From primary until the end of high school, I was constantly teased and bullied, most likely due to my odd behaviour. I jumped up and down rhythmically, demonstrated flapping, air-guitar playing, etc. My parents bought me a trampoline which helped with this. In the early years of primary school, I was constantly reprimanded and humiliated by teachers for not paying attention, not following instructions and not understanding exercises. It was particularly humiliating participating in sporting activities as I did not understand the rules and had no interest in sport except for swimming because of difficulties with coordination. I remember one PE teacher telling me that I was ‘performing like a girl’ in primary school. I struggled with learning my maths timetables until I was in Year 6 when I had to figure out a way of remembering them. I could not tie my shoelaces until I was about 10 or 11. My short-term memory was poor but I made notes, later using my phone, to help me. My long-term memory was really good though and I helped my Mum date a lot of her photographs going back years.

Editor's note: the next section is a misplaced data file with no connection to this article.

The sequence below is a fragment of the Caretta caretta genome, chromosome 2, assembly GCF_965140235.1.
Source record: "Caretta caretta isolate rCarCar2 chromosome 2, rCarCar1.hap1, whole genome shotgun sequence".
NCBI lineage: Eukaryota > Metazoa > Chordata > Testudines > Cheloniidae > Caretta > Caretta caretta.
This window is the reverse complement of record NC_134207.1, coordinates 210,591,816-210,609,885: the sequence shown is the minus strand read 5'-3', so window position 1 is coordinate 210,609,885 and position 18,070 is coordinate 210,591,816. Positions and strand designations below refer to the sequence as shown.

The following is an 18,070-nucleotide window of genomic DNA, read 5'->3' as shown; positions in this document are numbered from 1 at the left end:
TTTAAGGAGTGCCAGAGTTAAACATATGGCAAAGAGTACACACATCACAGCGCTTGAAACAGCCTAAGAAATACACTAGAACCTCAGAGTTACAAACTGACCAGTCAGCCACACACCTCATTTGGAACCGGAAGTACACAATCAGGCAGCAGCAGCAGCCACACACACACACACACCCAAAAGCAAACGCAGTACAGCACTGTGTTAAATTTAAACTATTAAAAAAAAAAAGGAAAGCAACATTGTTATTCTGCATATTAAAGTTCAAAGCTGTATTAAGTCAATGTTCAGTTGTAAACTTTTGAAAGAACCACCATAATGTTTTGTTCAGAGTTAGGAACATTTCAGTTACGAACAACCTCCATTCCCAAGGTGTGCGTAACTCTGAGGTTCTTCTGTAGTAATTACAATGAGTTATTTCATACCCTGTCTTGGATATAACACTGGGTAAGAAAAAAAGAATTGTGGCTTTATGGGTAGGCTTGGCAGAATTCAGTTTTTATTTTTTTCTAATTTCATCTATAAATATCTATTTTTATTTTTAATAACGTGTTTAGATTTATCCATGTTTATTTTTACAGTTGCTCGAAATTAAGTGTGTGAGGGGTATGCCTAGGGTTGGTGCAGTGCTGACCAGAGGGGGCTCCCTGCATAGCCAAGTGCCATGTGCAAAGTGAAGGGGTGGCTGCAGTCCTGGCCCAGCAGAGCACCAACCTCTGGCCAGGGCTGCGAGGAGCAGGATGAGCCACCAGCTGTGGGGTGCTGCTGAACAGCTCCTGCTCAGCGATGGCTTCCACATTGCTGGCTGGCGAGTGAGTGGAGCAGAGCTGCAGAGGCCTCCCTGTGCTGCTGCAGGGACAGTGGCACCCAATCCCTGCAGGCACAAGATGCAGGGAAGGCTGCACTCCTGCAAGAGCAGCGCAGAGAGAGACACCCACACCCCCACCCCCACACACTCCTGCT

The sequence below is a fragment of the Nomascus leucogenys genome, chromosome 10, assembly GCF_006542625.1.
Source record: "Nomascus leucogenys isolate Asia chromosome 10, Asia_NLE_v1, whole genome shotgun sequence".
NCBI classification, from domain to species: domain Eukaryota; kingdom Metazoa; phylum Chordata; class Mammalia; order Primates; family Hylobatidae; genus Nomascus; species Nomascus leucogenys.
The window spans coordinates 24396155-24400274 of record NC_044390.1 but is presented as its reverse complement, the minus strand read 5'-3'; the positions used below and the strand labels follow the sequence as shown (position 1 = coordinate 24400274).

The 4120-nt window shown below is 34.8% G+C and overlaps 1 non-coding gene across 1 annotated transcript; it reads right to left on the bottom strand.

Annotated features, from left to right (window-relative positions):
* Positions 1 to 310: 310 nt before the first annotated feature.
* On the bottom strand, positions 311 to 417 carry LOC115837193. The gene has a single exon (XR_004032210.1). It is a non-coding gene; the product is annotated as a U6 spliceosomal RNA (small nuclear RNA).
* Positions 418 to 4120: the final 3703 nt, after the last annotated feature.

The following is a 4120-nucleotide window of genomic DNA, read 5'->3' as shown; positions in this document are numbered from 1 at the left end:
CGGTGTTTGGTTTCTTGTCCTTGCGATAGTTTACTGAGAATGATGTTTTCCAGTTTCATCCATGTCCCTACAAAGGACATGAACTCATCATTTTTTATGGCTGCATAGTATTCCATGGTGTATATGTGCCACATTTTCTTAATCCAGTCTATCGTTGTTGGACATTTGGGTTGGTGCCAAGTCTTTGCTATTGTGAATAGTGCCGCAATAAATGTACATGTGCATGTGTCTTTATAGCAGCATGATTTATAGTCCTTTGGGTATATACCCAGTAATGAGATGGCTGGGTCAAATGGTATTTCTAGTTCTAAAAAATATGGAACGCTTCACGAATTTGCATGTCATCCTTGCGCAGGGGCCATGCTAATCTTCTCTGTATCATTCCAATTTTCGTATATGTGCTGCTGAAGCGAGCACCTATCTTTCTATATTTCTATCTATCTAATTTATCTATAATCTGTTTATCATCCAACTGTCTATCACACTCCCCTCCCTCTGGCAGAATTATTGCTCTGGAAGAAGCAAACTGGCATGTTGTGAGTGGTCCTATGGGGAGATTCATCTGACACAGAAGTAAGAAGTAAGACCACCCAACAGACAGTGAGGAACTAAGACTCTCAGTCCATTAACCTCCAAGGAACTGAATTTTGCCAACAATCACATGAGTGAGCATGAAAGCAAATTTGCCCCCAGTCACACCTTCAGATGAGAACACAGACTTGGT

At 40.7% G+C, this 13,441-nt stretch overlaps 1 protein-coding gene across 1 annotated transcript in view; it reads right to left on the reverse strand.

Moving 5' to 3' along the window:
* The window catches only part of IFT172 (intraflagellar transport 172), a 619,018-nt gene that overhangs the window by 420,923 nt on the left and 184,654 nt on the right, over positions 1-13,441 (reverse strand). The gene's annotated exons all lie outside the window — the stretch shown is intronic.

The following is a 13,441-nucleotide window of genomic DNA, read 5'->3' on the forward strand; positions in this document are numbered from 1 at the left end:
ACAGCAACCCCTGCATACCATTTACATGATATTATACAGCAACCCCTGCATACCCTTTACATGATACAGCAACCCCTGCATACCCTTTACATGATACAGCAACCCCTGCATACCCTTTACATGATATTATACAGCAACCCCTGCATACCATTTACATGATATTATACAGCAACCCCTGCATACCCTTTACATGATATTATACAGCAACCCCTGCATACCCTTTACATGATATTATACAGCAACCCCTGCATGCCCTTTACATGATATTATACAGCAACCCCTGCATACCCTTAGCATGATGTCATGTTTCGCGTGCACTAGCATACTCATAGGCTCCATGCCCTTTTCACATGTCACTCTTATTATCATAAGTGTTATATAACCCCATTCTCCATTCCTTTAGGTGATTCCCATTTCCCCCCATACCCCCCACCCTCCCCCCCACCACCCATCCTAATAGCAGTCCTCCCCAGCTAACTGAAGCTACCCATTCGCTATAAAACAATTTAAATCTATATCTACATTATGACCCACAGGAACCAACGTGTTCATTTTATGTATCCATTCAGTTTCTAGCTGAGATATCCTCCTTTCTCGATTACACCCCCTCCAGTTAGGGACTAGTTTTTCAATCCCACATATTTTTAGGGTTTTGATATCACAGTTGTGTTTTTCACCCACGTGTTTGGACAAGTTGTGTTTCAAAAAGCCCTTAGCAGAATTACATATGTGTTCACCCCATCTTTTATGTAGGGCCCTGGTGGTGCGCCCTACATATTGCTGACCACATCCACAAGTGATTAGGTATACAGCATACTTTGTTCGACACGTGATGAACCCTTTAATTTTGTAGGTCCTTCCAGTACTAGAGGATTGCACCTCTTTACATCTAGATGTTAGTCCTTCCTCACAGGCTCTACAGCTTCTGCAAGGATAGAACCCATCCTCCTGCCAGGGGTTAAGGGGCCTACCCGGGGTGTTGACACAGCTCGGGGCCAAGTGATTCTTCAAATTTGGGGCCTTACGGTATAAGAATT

Part of my “odd” behaviour was obsessions with things such as refrigerators and vents. I memorised the types of fridges of all of my Mum’s friends. Sometimes the noise of a fridge disturbed me as I had hyper-sensitive hearing. However, as I have perfect pitch, I could say what pitch the noise was in.

Before I went to preschool, I do not recall having any friends. I do recall having one friend outside of preschool and infants but eventually that fizzled out, not helped by my communication and social interaction problems. From primary school to high school, I did not really have any friends out of school. I only socialised with next-door neighbours, their kids and kids of mother’s friends. My older sister has always been a big help to me and I get on well with my older brother now but this was often not the case when we were younger.